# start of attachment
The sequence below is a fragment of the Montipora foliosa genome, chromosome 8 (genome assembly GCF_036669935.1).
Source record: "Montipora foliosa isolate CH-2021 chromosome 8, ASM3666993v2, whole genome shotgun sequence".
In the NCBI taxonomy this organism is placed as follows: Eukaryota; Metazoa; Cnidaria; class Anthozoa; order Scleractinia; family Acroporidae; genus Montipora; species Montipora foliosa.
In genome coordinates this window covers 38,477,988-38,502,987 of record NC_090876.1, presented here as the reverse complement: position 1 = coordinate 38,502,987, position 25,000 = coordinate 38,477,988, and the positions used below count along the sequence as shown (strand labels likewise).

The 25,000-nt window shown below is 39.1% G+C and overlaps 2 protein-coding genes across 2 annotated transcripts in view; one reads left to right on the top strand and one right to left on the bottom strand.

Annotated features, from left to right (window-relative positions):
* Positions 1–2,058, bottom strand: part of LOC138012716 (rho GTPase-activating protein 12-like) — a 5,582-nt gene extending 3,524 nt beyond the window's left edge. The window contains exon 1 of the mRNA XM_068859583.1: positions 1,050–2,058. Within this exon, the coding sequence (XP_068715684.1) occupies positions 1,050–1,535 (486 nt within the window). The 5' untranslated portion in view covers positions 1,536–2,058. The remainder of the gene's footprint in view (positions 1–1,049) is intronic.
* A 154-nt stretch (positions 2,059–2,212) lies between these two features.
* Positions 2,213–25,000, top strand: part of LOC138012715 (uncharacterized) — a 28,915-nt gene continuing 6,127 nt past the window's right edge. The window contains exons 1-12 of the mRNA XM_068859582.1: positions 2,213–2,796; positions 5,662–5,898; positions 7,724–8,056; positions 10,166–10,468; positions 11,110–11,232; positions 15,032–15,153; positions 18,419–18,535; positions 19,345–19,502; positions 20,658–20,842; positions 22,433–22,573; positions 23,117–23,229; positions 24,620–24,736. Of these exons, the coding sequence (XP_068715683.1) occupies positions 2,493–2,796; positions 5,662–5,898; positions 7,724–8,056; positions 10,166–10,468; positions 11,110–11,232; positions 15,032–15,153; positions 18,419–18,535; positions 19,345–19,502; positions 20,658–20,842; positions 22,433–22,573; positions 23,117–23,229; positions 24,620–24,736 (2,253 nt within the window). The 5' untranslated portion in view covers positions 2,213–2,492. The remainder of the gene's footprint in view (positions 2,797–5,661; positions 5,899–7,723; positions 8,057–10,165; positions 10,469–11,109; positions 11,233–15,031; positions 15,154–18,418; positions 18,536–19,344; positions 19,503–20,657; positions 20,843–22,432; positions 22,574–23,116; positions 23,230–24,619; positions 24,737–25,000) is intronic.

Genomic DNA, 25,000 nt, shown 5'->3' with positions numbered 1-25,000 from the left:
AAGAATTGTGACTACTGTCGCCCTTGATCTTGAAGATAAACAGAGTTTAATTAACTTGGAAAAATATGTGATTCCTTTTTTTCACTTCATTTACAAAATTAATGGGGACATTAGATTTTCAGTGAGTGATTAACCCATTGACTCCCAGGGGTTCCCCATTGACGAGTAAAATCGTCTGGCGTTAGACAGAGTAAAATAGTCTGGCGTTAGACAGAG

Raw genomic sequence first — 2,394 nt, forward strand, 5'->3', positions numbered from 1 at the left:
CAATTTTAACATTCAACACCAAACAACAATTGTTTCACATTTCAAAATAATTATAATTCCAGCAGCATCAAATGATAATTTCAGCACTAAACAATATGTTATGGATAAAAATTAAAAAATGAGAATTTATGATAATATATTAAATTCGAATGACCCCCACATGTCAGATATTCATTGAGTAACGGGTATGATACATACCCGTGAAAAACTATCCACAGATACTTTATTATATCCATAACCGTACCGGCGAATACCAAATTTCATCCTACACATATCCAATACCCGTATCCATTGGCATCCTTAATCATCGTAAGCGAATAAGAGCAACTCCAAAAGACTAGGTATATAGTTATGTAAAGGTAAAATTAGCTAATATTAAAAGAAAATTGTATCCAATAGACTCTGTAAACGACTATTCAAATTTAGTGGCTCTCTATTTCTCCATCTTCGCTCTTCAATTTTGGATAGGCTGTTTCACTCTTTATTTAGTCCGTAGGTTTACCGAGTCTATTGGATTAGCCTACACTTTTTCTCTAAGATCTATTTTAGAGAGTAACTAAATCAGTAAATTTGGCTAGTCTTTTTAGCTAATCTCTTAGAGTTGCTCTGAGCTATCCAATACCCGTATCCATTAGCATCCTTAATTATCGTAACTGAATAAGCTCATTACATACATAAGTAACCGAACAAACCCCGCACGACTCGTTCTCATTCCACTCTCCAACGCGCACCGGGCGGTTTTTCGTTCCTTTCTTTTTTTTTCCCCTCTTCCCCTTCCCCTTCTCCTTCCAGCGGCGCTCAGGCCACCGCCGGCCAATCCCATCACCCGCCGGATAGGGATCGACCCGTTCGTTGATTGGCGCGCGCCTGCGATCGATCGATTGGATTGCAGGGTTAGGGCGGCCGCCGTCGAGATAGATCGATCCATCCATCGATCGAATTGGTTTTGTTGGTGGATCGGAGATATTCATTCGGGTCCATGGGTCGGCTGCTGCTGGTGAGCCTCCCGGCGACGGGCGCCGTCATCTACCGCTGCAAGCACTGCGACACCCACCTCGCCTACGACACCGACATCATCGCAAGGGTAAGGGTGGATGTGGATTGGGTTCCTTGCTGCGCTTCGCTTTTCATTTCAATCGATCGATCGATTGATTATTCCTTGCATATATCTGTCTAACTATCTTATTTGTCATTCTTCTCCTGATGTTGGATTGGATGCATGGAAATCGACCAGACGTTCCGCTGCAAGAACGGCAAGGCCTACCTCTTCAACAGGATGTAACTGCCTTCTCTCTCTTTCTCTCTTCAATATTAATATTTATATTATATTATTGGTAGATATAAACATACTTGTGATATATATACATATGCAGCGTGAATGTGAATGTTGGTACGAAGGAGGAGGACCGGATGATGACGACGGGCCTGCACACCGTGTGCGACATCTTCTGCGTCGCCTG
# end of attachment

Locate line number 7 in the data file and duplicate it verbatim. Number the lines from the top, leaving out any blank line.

* Positions 1–2,058, bottom strand: part of LOC138012716 (rho GTPase-activating protein 12-like) — a 5,582-nt gene extending 3,524 nt beyond the window's left edge. The window contains exon 1 of the mRNA XM_068859583.1: positions 1,050–2,058. Within this exon, the coding sequence (XP_068715684.1) occupies positions 1,050–1,535 (486 nt within the window). The 5' untranslated portion in view covers positions 1,536–2,058. The remainder of the gene's footprint in view (positions 1–1,049) is intronic.